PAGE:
Our fervent hope is that the Safe Network will be the one that finally gets it right. Plenty of promising decentralised projects have crashed and burned through underestimating the technical challenges, misaligned incentives, obsession with short-term coin prices, and a fatal dilution of the original vision. Our vision is as it always has been: secure access for everyone to humanity’s data. To have a chance of achieving it, we need to be canny, to deal with the world as it is, and to stay one step ahead.
The Safe Network Foundation, as most of you know, will be based in Switzerland, which is probably the most welcoming and forward-thinking country in the world as far as crypto-related projects are concerned. That said, there are rules and requirements. Fortunately, unlike in the UK, they are mostly logical, sensible and consistent. This week @Heather_Burns takes us through the non-token governance questions being asked of us by the authorities and how we’ve responded
@yogesh is working tracing messages sent by client to the elders and from there to the adults using traceroute, so we can get a complete picture of what happens on a GET or a PUT. He reckons he’s 80% there. He is also researching simple, ultra-lightweight key-value databases to replace sled db, which has a few issues and is apparently no longer maintained.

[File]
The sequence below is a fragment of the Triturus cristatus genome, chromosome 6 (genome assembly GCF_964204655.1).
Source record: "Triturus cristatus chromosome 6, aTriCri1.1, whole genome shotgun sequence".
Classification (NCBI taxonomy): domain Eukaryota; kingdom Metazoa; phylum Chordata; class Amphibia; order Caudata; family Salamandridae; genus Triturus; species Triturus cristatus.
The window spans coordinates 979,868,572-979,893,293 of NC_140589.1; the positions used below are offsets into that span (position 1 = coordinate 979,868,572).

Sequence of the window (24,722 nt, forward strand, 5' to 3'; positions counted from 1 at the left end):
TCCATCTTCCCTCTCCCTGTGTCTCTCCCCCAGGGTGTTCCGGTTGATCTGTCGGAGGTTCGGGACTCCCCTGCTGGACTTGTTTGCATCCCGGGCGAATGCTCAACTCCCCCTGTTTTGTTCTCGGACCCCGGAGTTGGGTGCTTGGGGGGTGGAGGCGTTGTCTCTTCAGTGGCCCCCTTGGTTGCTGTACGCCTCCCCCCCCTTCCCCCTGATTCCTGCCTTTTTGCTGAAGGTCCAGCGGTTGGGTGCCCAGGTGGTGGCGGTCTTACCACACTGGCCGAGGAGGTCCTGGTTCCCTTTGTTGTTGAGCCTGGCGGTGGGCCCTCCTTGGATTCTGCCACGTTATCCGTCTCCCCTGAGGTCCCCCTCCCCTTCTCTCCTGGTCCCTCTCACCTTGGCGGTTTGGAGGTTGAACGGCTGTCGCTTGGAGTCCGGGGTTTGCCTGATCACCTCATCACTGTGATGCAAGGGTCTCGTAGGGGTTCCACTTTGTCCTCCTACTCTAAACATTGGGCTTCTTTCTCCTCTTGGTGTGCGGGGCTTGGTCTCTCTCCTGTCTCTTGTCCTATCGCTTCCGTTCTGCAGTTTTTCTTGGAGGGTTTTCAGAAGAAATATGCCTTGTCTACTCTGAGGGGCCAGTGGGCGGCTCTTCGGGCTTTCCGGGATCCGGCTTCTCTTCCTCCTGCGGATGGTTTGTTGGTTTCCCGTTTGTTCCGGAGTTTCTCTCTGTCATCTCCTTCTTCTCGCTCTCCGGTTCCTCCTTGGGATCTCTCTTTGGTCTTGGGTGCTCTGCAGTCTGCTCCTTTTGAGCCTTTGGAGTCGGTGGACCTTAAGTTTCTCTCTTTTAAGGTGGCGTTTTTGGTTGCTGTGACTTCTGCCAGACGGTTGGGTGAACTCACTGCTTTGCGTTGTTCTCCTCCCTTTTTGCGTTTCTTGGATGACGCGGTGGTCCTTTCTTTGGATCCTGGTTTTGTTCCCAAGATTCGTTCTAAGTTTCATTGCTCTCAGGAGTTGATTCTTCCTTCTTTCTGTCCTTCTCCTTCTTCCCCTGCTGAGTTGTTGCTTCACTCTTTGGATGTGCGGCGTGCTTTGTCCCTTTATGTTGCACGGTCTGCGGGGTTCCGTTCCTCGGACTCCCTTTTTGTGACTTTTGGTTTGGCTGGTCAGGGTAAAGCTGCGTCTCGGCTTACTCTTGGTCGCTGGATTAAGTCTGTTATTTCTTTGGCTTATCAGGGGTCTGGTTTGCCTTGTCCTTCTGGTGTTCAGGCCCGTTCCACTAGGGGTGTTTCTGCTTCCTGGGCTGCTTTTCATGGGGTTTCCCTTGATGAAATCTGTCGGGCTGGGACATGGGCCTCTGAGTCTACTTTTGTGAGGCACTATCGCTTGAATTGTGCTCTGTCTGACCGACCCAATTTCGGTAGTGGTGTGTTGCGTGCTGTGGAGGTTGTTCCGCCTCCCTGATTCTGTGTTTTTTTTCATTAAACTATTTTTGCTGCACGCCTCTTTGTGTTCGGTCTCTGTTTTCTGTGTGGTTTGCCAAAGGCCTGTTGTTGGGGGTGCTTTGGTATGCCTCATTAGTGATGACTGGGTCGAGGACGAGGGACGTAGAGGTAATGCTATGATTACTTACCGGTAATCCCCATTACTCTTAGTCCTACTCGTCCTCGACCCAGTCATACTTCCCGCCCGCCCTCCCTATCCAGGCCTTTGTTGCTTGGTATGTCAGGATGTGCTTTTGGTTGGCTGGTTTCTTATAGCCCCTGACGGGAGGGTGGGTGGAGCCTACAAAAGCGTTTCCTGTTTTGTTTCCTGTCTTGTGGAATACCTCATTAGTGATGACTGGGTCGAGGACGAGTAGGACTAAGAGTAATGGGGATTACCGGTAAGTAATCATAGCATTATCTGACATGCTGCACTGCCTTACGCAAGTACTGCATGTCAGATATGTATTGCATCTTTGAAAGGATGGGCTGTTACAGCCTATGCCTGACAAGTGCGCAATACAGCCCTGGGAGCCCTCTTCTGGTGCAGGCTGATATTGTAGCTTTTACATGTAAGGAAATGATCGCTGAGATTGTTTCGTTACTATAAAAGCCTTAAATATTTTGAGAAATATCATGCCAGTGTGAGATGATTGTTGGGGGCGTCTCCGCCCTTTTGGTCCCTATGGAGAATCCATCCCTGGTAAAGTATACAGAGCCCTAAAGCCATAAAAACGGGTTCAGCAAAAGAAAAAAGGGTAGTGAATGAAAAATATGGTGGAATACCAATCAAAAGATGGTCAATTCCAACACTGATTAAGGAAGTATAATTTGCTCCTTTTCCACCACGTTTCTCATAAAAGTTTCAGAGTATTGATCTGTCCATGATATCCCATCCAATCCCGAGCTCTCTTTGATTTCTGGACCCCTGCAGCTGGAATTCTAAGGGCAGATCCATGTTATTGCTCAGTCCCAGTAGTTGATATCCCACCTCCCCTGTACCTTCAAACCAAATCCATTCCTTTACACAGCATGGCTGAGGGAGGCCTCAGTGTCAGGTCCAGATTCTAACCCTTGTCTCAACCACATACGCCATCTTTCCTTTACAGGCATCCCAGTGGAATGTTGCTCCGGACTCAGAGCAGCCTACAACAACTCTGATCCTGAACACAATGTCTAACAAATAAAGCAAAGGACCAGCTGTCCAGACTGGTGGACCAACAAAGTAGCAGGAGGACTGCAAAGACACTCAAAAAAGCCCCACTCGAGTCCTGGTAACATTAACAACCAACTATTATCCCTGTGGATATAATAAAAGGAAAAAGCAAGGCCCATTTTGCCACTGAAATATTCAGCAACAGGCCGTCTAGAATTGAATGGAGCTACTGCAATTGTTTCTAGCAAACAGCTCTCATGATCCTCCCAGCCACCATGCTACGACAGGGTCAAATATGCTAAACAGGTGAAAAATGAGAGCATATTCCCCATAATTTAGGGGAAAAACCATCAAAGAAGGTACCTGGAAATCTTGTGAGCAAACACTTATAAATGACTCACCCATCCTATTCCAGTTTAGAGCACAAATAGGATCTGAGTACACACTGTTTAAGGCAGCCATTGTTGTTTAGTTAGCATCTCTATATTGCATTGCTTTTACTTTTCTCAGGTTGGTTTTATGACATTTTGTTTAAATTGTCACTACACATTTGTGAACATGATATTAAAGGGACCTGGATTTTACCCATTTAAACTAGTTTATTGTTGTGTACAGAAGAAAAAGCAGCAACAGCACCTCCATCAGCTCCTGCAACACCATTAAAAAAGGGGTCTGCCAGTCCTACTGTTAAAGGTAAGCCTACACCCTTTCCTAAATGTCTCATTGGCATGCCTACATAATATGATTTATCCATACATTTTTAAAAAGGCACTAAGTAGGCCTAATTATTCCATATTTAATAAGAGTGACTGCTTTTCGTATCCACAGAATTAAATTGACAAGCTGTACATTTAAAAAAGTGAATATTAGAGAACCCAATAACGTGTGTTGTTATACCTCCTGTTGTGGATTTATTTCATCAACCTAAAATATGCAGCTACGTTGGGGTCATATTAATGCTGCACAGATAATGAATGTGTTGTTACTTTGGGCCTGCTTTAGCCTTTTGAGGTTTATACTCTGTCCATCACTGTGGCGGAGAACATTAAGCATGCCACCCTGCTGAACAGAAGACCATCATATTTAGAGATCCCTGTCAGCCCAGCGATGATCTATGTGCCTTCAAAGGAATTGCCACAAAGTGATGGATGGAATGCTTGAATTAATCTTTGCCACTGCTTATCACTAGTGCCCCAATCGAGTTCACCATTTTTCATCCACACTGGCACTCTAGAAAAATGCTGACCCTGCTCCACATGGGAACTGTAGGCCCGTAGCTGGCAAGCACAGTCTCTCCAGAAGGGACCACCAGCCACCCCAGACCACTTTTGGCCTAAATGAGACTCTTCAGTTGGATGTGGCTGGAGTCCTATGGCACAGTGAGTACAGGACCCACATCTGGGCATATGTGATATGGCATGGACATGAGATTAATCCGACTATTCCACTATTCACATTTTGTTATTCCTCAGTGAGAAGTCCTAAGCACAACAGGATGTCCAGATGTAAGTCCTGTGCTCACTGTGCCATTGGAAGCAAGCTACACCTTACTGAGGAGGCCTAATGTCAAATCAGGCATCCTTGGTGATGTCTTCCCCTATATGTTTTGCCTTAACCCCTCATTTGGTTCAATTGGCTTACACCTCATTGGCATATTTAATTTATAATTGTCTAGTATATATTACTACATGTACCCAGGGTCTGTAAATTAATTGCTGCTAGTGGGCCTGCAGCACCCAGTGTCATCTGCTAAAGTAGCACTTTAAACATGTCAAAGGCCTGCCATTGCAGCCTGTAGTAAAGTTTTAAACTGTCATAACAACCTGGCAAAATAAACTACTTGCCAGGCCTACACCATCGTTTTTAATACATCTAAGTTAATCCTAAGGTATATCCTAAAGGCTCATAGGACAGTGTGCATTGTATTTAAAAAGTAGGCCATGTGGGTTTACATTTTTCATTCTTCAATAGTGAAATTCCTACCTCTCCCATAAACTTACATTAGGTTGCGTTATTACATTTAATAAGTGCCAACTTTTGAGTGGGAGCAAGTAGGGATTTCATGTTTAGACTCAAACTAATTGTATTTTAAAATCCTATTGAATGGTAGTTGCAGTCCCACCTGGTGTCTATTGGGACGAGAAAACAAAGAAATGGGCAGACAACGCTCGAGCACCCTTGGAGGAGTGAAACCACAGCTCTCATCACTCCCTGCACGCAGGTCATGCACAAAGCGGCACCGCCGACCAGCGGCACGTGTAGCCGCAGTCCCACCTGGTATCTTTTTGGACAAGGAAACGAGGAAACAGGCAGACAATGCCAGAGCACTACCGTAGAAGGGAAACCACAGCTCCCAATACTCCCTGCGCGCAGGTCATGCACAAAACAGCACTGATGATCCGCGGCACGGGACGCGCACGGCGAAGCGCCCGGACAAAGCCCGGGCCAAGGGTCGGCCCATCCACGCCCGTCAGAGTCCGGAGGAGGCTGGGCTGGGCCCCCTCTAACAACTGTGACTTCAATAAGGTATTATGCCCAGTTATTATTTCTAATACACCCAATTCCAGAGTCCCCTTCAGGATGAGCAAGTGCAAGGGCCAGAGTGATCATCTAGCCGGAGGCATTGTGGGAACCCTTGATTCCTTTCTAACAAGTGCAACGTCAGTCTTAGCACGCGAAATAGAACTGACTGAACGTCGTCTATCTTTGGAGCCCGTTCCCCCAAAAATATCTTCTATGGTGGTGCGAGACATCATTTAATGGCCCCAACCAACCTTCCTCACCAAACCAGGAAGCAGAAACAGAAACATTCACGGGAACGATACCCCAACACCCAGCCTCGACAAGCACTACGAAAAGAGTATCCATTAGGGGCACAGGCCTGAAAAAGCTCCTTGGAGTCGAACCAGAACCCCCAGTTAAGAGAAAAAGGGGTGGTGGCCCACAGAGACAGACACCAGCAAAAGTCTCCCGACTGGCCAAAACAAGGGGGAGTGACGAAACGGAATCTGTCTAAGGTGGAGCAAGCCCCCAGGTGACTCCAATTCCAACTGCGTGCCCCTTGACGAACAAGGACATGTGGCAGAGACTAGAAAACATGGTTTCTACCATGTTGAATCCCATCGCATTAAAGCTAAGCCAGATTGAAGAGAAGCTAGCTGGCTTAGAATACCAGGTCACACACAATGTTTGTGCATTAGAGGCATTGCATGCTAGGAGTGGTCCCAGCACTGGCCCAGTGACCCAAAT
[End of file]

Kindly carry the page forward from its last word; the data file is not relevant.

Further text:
@anselme is tightening up the Handover process, adding a verification stage so we can check that the promoted elders match our network knowledge, and @davidrusu is debugging Membership where we’ve been experiencing deadlocks when propagating network knowledge. This seems to be fixed now and we should be able to integrate it into anti-entropy soon.
And @dirvine is digging into information dispersal algorithms (IDAs), as outlined last week, enabling data to be split up for transmission to greatly reduce overall traffic. He’s found a likely candidate with initial tests performing quite nicely. Next step is to do some benchmarking to check performance.
This month, as part of our ongoing steps to establish a healthy independent structure for the project’s non-token governance aspects, we had to answer a number of questions about the due diligence we are undertaking to prevent the Network from being misused and abused in ways that could damage its commercial potential as well as our own reputations.
Where any technical innovation is concerned, there are three issues which must be addressed by any legally binding governance structure, no matter what the nature of the project is or how it is funded.
We at MaidSafe are doing everything we can to ask the right questions on these issues. Because we know that other companies and projects are looking to us as an example, we’re also keen to “show our work” on the steps we’re taking, and look forward to sharing what we’ve learned as these innovations develop.
Until then, here are some of the questions we were asked about these three issues, along with abbreviated versions of our answers.
Q. How can the Safe Network prevent the abuse of the system for illegal financial activities?